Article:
St Ethelburga-the-Virgin within Bishopsgate is an Anglican church in the City of London, located on Bishopsgate near Liverpool Street station.
The church is a rare survival of the medieval City churches that were mostly destroyed during the Great Fire of London in 1666. It is the only English church to be dedicated to St Ethelburga, a 7th century abbess of Barking; she was the sister of Saint Erkenwald, a Bishop of London. Its foundation date is unknown, but it was first recorded in 1250 as the church of St Adelburga-the-Virgin. The dedication to “-the-Virgin” was dropped in Puritan times but was later restored.
The church was rebuilt in the 15th century – possibly around 1411 – and a small square bell turret was added in 1775. In order to raise revenue for the church, whose parish covered just three acres (12,000 m²), a wooden porch was built over its exterior in the 16th century to house two shops. It underwent major changes in 1932, when Bishopsgate was controversially widened. The shops were demolished and the porch dismantled, revealing the façade of the church for the first time in centuries.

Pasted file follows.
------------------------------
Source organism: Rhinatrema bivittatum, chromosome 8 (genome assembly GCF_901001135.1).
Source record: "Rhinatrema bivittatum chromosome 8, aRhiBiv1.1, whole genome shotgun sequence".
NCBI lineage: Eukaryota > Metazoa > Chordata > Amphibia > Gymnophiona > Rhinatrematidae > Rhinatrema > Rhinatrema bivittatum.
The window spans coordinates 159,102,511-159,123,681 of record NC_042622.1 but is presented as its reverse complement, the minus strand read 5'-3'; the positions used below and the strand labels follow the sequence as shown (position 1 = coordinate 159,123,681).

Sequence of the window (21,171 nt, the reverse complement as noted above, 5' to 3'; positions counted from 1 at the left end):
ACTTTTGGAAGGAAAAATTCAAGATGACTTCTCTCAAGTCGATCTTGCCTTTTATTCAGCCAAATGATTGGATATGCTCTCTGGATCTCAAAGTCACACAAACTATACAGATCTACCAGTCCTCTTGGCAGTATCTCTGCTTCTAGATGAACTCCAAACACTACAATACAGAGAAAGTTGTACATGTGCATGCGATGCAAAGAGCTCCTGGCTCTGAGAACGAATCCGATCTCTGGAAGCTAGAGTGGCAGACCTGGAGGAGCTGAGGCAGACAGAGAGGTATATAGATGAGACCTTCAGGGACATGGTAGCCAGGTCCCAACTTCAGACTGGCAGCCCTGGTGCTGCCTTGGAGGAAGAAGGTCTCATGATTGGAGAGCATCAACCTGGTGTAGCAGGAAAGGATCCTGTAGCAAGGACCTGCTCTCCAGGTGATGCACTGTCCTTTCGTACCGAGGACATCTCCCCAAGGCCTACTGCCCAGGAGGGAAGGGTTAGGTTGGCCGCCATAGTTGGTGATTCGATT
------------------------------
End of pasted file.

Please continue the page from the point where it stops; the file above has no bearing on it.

It suffered modest bomb damage during the Second World War and was restored in 1953. In 1993, the church was almost completely destroyed when a massive IRA bomb exploded nearby, devastating Bishopsgate and causing an estimated £1bn worth of damage. The Church of England proposed to demolish St Ethelburga’s in the aftermath but, following a public outcry, it was rebuilt to its original plan, though much changed internally.
It now houses the St Ethelburga’s Centre for Reconciliation and Peace, which organises a programme of more than 100 public events a year exploring the relationship between faith and conflict, as well as inter-faith dialogue and training. It is also used for private meetings to reconcile people in conflict.